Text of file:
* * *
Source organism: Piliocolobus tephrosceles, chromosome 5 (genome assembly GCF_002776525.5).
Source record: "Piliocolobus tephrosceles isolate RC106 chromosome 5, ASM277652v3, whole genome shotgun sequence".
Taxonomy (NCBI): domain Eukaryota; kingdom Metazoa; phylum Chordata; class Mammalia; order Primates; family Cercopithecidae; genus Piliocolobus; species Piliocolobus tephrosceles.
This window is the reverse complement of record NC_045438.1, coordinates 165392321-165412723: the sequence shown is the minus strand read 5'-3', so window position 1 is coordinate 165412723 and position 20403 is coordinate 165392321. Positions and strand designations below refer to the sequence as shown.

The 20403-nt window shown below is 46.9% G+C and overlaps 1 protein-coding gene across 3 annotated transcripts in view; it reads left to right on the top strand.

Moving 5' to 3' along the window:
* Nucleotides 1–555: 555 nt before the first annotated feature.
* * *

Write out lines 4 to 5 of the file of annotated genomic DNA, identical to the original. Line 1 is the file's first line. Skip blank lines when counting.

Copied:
This window is the reverse complement of record NC_045438.1, coordinates 165392321-165412723: the sequence shown is the minus strand read 5'-3', so window position 1 is coordinate 165412723 and position 20403 is coordinate 165392321. Positions and strand designations below refer to the sequence as shown.

The 20403-nt window shown below is 46.9% G+C and overlaps 1 protein-coding gene across 3 annotated transcripts in view; it reads left to right on the top strand.